ALBUM REVIEW: Shura embraces all shades of love with ‘Forevher’

Shura already carved out her niche in electropop with her 2016 debut, but her sophomore outing truly separates her from her contemporaries in terms of emotional impact. The British artist serves up a unique blend of ’80s synth-pop, ’90s electronica and modern club music on Forevher, Shura explores the phases of love and heartbreak. Her intimate, dreamlike sound serves as a guide through the complex emotions often associated with romantic encounters.

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Forevher begins with the slow groove of “BKLYNLDN,” which mixes a smooth jazz pulse with calming soundscapes. The second half’s propulsive beat switch brings a trumpet-driven crescendo and explosive cymbal crashes. This thoughtful combination of instruments reflects the rush of feelings the speaker confronts as she experiences the love and passion in all of its depth.

Shura then takes “Control” on the second track. An echoing electronica intro sports shimmering ‘80s synth stylings that carry an uplifting vocal melody. Her voice often borders on an intimate whisper, balancing buoyant energy and mellow undertones. The piece takes an unexpected shift into synth pads that resonate like ocean waves, intertwining with song birds on a spring morning. Shura describes a feeling of “flying like a bird,” perhaps as she is lost in the ocean of emotion that often results from being in love.

Ironically, the next track is “Flyin,’” which opens with gentle piano phrases, mimicking Shura’s hesitation and fear about the vulnerability that comes with the onset of genuine love. Like the previous tracks, it’s a lush ensemble of synthetic instrumentation as the song builds. As Shura engages in an anxious inner argument, the musical dynamics take on a jubilant tone. The growing elation harks back to the exciting bliss of newfound affection.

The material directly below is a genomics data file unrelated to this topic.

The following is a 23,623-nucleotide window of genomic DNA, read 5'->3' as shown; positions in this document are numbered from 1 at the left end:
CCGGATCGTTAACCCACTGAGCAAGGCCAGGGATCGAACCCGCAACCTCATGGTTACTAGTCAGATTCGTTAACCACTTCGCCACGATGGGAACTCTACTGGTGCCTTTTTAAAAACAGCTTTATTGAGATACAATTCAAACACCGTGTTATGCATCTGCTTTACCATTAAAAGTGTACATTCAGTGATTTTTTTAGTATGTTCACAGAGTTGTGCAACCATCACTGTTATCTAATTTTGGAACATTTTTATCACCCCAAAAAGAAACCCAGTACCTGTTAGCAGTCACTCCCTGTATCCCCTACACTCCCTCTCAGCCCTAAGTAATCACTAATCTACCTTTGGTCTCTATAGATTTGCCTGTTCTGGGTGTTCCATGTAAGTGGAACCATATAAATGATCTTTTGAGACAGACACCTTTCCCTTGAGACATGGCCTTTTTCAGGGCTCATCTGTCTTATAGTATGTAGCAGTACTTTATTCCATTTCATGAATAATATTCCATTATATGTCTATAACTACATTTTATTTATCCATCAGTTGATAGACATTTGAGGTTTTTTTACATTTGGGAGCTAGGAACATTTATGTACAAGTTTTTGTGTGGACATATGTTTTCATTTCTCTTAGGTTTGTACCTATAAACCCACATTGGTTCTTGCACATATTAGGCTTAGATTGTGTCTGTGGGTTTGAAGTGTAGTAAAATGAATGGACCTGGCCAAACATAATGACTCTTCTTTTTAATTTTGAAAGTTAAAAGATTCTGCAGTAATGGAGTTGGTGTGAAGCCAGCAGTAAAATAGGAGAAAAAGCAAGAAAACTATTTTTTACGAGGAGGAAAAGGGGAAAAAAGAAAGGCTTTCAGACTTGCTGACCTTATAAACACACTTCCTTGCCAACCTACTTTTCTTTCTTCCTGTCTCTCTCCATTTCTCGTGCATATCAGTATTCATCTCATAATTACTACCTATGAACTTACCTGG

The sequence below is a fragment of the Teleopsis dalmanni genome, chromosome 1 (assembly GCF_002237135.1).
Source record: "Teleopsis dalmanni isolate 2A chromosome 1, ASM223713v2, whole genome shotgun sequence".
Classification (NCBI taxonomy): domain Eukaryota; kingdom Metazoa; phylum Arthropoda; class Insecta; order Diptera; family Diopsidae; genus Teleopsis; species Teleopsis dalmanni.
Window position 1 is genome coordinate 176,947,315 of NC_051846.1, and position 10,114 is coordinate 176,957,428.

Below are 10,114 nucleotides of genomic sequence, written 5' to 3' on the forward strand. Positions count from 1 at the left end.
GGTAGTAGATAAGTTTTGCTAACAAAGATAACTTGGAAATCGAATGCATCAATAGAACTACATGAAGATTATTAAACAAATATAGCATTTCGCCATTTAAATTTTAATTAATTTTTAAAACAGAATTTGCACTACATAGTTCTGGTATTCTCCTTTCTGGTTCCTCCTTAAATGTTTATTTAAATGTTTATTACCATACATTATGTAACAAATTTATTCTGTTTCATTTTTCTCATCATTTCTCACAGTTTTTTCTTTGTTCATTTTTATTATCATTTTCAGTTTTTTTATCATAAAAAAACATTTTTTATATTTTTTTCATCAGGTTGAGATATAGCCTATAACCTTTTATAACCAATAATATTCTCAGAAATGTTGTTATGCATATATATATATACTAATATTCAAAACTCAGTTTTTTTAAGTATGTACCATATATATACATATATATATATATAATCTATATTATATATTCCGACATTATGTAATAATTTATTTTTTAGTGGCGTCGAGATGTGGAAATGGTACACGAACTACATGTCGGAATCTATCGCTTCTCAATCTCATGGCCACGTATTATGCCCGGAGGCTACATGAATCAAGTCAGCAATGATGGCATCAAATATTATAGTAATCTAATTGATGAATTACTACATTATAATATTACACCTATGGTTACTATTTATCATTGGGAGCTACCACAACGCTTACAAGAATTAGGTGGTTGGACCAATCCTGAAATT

Though she intentionally takes a universally relatable approach to her narrative, Shura embraces her queer identity on “Religion.” On this dance-pop anthem, she explores her sexuality without inhibition. She uses religious connotations to illustrate her perspective on how women are portrayed within various belief systems—specifically how they contrast with her own worldview.

The album’s title track then paints a picture of paradise, with its intro revisiting the ocean sounds. Shura describes how the love in her life brings a warming “sunshine” sensation, so much that she lets go of the fear from “flyin” and is ready to jump all in for the “forever.” This track features the strongest display of Shura’s combination of ’80s and ’90s pop flavors.

Though most of Forevher follows a similar sound and style, Shura saves the most moving song for last. “Tommy” centers on the touching story an older man tells of a dream he had about his late wife, his “high school sweetheart.” Shura details her  struggle to move on with a new love. Shura then moves in with slow-burning keyboard patches and evolving beats begin to parallel the visuals and soundtrack in Kevin Bacon’s memorable scene in the 1988 romantic comedy She’s Having a Baby, in which his character remembers all the cherished time he had with his wife as he anxiously waits in a hospital waiting room.

Shura then changes her perspective to that of a loved one who has passed on, looking down from heaven. The spirit tells the living that it will contentedly wait and watch its loved ones live on from above. This portion makes use of quiet, mystical echoes and ambient soundscapes, leaving listeners encompassed in a heavenly atmosphere.

Shura’s latest album creates a wholistic perspective that hits the heart with sweet sorrow. Her demure, yet powerful approach encompasses love at its most meaningful. Through pain, uncertainty and mortality, Forevher retains glimmers of hope even within a lovesick labyrinth.

Follow writer Amelia Parreira at

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